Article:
Taking a step back, it can be observed that even there has been an explosion of human rights in terms of international treaties and apparatus; we have been experiencing an erosion of religious freedom around the world. This is due to both the rise of religious extremism and regular and increasingly militant secular attacks especially in the West that aims to drive religion to the margins and out of the public discourse. Why, in your view, can we experience this contradiction?
It is paradoxical at first glance that, just when asserted human rights are proliferating in various schools of thought and political practice, support for religious liberty is waning. No doubt this apparent anomaly owes much to the bad reputation that the extremism of some adherents gives to religion itself. Yet, many of those who multiply human rights while short-changing religious liberty are quick to exonerate Islam and most Muslims, to cite one example, from blame for the terrorism of a few Muslims. So, these human rights enthusiasts are ready and willing to be careful and discriminating when they want to be. I think that secularism rather more fully explains this evident paradox. But it is something specific about secularism or, to be more exact, a specific sort of secularism, namely, that religion has become for many believers and in the minds of many non-believers just one possible way in which each person can choose to define himself or herself. Religion is no longer, in other words, about how the cosmos, including what is invisible, truly is. It is no longer about a transcendent source of meaning and value. It is rather an optional component of some persons’ “identities”. It is about one’s spiritual brand, not the truth about the way things are. There is an epochal difference between these two ways of viewing religion. Which way one goes on this determines much of what one will think of the meaning and value of religious liberty.
What is the purpose and function of religious liberty as it is recognized in the Universal Declaration of Human Rights? How can a fair balance be struck between right to exercise religion and the separation of church and state?
I cannot say with confidence very much about what the drafters of the Declaration were consciously hoping to accomplish. On that historical question about different persons’ intentions, I know enough to say, however, that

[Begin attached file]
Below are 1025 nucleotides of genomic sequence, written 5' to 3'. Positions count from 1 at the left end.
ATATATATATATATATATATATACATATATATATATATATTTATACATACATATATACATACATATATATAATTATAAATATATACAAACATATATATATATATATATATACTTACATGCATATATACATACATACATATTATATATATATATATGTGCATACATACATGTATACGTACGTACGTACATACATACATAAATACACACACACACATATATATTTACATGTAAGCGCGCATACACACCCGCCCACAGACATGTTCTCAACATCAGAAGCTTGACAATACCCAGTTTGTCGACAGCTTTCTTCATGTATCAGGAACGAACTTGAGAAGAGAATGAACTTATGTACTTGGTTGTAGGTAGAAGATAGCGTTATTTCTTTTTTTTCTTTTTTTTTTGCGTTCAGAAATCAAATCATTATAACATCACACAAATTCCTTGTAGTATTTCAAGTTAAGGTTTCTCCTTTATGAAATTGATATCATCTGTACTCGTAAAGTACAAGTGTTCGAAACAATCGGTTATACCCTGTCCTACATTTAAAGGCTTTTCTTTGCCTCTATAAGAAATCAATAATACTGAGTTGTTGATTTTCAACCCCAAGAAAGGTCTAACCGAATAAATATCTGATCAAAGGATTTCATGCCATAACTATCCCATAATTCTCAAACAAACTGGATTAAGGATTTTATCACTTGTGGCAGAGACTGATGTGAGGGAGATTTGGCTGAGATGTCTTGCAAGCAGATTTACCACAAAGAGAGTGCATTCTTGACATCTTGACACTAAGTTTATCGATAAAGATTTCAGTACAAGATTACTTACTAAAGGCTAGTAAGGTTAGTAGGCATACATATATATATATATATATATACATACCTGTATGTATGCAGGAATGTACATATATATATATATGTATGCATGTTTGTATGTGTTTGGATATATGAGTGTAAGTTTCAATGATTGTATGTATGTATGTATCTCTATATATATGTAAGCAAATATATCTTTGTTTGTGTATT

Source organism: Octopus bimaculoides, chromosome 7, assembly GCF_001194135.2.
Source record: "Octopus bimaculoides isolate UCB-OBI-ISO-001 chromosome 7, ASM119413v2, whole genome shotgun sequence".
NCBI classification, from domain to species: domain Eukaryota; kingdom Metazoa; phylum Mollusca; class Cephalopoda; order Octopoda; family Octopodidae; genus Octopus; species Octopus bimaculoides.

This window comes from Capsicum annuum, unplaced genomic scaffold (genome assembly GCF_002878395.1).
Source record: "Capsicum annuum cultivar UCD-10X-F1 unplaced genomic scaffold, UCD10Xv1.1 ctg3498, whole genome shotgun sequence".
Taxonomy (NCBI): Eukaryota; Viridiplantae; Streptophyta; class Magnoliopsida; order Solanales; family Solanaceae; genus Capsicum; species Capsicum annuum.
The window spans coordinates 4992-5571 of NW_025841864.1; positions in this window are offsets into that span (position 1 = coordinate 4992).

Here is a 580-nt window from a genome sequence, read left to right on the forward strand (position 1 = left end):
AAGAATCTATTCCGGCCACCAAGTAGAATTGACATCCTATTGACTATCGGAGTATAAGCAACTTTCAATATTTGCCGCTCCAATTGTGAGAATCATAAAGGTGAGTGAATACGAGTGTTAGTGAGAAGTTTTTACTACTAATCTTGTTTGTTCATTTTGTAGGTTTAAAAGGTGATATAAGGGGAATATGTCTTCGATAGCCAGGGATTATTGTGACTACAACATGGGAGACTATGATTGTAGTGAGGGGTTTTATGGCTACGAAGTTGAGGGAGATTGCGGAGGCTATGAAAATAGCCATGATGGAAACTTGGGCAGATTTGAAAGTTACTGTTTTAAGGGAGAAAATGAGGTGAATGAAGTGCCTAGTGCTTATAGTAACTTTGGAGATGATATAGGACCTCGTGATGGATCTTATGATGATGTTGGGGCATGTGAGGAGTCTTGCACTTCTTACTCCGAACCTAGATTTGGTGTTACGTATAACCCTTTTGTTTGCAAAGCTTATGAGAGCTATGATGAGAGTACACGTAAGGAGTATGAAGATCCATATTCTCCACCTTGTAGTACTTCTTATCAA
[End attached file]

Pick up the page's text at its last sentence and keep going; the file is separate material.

the idea was certainly not to secularize public life or to privatize religion.
The main ideas seem to have been to recognize the truth, and establish it in positive law, that religious freedom is, first, essential to the true enjoyment and value of religion in the lives of persons, and second, to install religious liberty as a foundational element of a whole system of civil liberties. These aspirations (or claims, I suppose) are true. Here I think that the Universal Declaration and the intentions of those who gave it life are reflected faithfully in the opening pages of Dignitatis humanae, the Vatican Council’s Declaration on Religious Freedom: “It is in accordance with their dignity as persons-that is, beings endowed with reason and free will and therefore privileged to bear personal responsibility-that all men should be at once impelled by nature and also bound by a moral obligation to seek the truth, especially religious truth. They are also bound to adhere to the truth, once it is known, and to order their whole lives in accord with the demands of truth. However, men cannot discharge these obligations in a manner in keeping with their own nature unless they enjoy immunity from external coercion as well as psychological freedom”. I would also point out that both Pope Saint John Paul and Pope Emeritus Benedict stressed in their papal writings how a genuine religious liberty was strategically central to any functioning system of civil liberties.
They said that religious liberty was the keystone in the arch of freedom.
They were right.
We entered the Advent period while we are approaching to Christmas when Christians are celebrating the birth of Jesus Christ. This is a period of preparation for the celebration of the Nativity of Christ at Christmas. This is especially a symbolic period in the European and American culture since Christianity play an integral role in both cultures. How, in your view, the nurture of the unique European and American ways of life might help preserve this legacy along with principle of religious liberty?
Many people would say that this is the question. I would rather say that it is important to talk through how to visualize the preservation of a certain Christian identity in Europe and America, while retaining religious liberty for everyone. I would rather say that mainly because I think it is not so much the “question” so many people think it is. Much less do I think it a question doomed to receive only inadequate answers. On the contrary: I think that
Christian identity is entirely compatible with religious liberty for all because religious freedom is encoded in the DNA of Christianity.
I provided some of the evidence for thinking so in replies to earlier questions. To those considerations I would add one more observation. It is that, as far as I can see, a great deal of the expressed worry about preserving a Christian identity for Europe or for America has nothing whatsoever to do with diminished religious liberty. Some people say that. But I think that when you get past the opening remarks of these people, and probe more deeply what they are really worried about, you often discover that what they want is secularism, and the reason they want it, rather than any Christianized view of the common good, is to preserve sexual and other lifestyle freedoms. Put differently, they are afraid of the morality of the Bible, not the specifically religious content of it.